I can still vividly remember my first trip to the Mediterranean; the cerulean sea that darkened with the sky above, the umber hues of the cliffs at sunset, the bright orange and yellow fruits rolling carelessly down the street. I remember being entranced by all the colour, the warm hum of life. Being from a frigid part of Canada where winter often lasts six months, there were so many things to marvel at for the first time: the sight of so many people, the taste of fruits that were able to ripen naturally, rather than on a truck over thousands of miles, and the touch of stone that housed human souls thousands of years ago.
When I first saw Mdina glass, it instantly sparked those memories with its use of bold colours, mixing everything from deep blues to aqua greens to rich golden yellows in festive, liquid swirls. The fluidity of the abstract patterns and the creative forms of some of the more artistic pieces conveys an inherent appreciation for, and reminder of, the fact that glass is born of hot, sticky liquid.
Unsurprisingly, I learned that this glass, particularly the earlier pieces, is quite prized by collectors. Founded in Malta in1968 by Michael Harris (1933-94), Mdina Glass was the rebellious dream of the former tutor in glass at the Royal College of Art, in London; having become fed up with the limitations of academia, Harris struck out on his own to break the mould. He carried with him the tutelage of glassmaker Sam Herman, who had taught him Studio glass techniques (i.e., the modern use of glass as a medium for art, not merely functionality). This mode of thought aimed to make glass the vessel for individual expression, not a mass-produced commodity.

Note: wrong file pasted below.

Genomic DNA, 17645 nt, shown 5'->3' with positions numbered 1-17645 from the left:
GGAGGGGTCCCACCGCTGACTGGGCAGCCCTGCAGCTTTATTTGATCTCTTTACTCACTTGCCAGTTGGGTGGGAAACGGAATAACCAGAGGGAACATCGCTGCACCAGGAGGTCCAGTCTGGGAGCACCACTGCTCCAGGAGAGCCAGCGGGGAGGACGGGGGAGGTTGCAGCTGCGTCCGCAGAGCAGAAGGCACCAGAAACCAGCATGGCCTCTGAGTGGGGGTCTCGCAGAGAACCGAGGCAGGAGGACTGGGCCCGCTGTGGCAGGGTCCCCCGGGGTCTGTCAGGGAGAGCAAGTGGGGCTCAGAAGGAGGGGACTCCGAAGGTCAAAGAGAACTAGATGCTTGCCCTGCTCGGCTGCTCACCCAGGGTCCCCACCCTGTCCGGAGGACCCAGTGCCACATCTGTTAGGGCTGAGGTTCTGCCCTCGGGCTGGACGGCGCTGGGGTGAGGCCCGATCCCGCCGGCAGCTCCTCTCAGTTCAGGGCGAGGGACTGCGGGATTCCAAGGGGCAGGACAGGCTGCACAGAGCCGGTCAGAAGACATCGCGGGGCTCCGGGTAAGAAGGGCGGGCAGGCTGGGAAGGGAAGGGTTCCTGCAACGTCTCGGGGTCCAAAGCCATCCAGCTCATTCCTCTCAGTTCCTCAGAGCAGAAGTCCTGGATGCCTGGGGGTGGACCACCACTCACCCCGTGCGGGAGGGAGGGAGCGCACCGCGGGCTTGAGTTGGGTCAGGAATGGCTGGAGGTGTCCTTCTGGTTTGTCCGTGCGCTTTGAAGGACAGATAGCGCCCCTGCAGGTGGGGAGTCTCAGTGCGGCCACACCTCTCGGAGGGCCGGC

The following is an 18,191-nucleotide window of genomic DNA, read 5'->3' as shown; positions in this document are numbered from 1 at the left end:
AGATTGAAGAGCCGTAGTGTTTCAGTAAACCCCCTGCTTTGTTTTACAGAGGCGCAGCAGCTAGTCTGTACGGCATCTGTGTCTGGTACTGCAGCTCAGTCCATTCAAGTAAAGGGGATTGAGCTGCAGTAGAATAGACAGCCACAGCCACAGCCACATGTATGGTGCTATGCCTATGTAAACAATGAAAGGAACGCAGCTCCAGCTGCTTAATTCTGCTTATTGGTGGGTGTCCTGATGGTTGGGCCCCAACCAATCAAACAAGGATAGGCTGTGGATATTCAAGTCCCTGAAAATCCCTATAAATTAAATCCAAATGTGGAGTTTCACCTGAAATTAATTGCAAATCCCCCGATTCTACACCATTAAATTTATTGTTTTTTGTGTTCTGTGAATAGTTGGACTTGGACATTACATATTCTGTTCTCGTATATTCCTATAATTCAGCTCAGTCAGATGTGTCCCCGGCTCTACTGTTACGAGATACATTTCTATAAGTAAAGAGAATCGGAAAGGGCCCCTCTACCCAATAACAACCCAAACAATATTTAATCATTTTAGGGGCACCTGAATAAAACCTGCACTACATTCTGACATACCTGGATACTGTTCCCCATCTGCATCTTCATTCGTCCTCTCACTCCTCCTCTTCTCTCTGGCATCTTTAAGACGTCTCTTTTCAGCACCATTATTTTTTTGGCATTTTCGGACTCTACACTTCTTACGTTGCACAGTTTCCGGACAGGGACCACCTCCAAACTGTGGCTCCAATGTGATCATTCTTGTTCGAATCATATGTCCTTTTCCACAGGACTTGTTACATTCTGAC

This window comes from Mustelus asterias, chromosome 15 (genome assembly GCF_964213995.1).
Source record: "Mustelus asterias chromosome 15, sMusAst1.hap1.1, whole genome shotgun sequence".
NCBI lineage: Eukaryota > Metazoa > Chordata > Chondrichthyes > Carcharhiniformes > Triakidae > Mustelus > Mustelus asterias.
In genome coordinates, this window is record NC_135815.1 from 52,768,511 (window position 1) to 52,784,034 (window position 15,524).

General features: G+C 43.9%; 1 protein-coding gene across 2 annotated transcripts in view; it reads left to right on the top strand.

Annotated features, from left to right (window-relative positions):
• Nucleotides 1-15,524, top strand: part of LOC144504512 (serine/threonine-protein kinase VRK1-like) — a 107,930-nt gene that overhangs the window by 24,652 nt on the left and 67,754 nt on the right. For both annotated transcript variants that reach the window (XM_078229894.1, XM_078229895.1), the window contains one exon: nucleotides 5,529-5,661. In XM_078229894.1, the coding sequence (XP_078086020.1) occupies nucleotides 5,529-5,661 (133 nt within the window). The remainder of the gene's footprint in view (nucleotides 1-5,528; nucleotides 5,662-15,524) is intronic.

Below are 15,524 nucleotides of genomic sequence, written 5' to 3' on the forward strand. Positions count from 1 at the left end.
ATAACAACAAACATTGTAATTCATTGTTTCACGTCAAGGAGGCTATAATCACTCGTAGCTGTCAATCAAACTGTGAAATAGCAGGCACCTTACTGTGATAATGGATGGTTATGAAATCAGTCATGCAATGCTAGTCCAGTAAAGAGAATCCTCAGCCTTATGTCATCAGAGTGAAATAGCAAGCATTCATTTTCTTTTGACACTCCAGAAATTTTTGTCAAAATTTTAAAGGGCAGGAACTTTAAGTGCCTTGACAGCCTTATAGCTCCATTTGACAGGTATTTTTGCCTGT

If ever there was a man going out on a limb, it was Harris—moving to a new country, practising very new techniques, with no idea of the outcome—but in being true to his vision, Harris found almost immediate success. Soon, his business was employing over fifteen individuals and sending pieces around the globe, earning a place in displays alongside heavyweights like Rene Lalique. Along with standbys like vases and bowls, sculpture pieces such as the “Fish” caught a great deal of attention. Today, the Fish can fetch over £1,500 ($3,000), and the “Crizzle Stone” (derived from the Fish), can fetch up to £2,000 ($4,000).
Mdina Glass moved to the Isle of Wight owing to political strife, where his Isle of Wight Glass studio continued to enjoy great success. After Harris passed away in 1994, his widow Elizabeth and eldest son Timothy took over the studio, and Timothy has carried on his father’s legacy with pride and integrity, creating complex and innovative designs, such as his celebrated “Graal” range.
If you want to get your hands on a piece of older Mdina glass, it may be easier than you think; in fact, you may already own one. According to passionate collector Mark Hill, “A lot of Mdina glass was aimed at tourists, but it’s not easy to take home a heavy piece of glass in your suitcase, so the larger pieces tend to be rarer. Many people have got one of these items – which include paperweights, vases, bowls and perfume bottles – without realising what it is. They might have bought it on holiday or from a gift shop.”
So, if you keep your eye out at a good car boot sale, chances are you just might get your hands on a piece of Mediterranean treasure.
Guest article by JL Field.